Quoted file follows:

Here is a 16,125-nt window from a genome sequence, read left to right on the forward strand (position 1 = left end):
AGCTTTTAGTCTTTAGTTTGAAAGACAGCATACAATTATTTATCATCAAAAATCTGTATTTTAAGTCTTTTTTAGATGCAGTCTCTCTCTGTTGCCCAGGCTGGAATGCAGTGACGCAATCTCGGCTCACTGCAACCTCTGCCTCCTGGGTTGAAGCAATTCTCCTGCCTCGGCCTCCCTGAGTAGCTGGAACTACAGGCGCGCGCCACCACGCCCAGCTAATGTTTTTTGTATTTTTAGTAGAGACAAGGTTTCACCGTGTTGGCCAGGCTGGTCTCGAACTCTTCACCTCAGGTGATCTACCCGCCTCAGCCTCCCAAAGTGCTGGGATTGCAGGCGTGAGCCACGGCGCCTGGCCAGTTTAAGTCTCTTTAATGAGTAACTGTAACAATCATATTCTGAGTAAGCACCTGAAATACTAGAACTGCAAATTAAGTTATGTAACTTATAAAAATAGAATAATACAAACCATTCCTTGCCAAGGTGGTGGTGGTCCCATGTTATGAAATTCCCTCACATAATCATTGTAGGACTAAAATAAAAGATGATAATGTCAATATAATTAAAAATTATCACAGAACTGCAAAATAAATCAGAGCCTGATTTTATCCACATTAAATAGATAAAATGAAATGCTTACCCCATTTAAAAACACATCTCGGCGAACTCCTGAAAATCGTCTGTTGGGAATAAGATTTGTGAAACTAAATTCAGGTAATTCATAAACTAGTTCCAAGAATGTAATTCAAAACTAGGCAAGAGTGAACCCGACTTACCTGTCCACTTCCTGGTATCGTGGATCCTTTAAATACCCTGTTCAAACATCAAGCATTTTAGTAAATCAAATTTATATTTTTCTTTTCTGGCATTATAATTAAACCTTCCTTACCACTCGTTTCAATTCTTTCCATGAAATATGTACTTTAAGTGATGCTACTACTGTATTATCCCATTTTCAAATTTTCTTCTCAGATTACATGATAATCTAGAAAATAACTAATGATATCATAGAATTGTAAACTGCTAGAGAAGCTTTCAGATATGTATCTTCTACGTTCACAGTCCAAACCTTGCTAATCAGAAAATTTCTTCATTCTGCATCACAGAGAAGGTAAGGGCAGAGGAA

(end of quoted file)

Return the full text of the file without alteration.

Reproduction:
Here is a 16,125-nt window from a genome sequence, read left to right on the forward strand (position 1 = left end):
AGCTTTTAGTCTTTAGTTTGAAAGACAGCATACAATTATTTATCATCAAAAATCTGTATTTTAAGTCTTTTTTAGATGCAGTCTCTCTCTGTTGCCCAGGCTGGAATGCAGTGACGCAATCTCGGCTCACTGCAACCTCTGCCTCCTGGGTTGAAGCAATTCTCCTGCCTCGGCCTCCCTGAGTAGCTGGAACTACAGGCGCGCGCCACCACGCCCAGCTAATGTTTTTTGTATTTTTAGTAGAGACAAGGTTTCACCGTGTTGGCCAGGCTGGTCTCGAACTCTTCACCTCAGGTGATCTACCCGCCTCAGCCTCCCAAAGTGCTGGGATTGCAGGCGTGAGCCACGGCGCCTGGCCAGTTTAAGTCTCTTTAATGAGTAACTGTAACAATCATATTCTGAGTAAGCACCTGAAATACTAGAACTGCAAATTAAGTTATGTAACTTATAAAAATAGAATAATACAAACCATTCCTTGCCAAGGTGGTGGTGGTCCCATGTTATGAAATTCCCTCACATAATCATTGTAGGACTAAAATAAAAGATGATAATGTCAATATAATTAAAAATTATCACAGAACTGCAAAATAAATCAGAGCCTGATTTTATCCACATTAAATAGATAAAATGAAATGCTTACCCCATTTAAAAACACATCTCGGCGAACTCCTGAAAATCGTCTGTTGGGAATAAGATTTGTGAAACTAAATTCAGGTAATTCATAAACTAGTTCCAAGAATGTAATTCAAAACTAGGCAAGAGTGAACCCGACTTACCTGTCCACTTCCTGGTATCGTGGATCCTTTAAATACCCTGTTCAAACATCAAGCATTTTAGTAAATCAAATTTATATTTTTCTTTTCTGGCATTATAATTAAACCTTCCTTACCACTCGTTTCAATTCTTTCCATGAAATATGTACTTTAAGTGATGCTACTACTGTATTATCCCATTTTCAAATTTTCTTCTCAGATTACATGATAATCTAGAAAATAACTAATGATATCATAGAATTGTAAACTGCTAGAGAAGCTTTCAGATATGTATCTTCTACGTTCACAGTCCAAACCTTGCTAATCAGAAAATTTCTTCATTCTGCATCACAGAGAAGGTAAGGGCAGAGGAA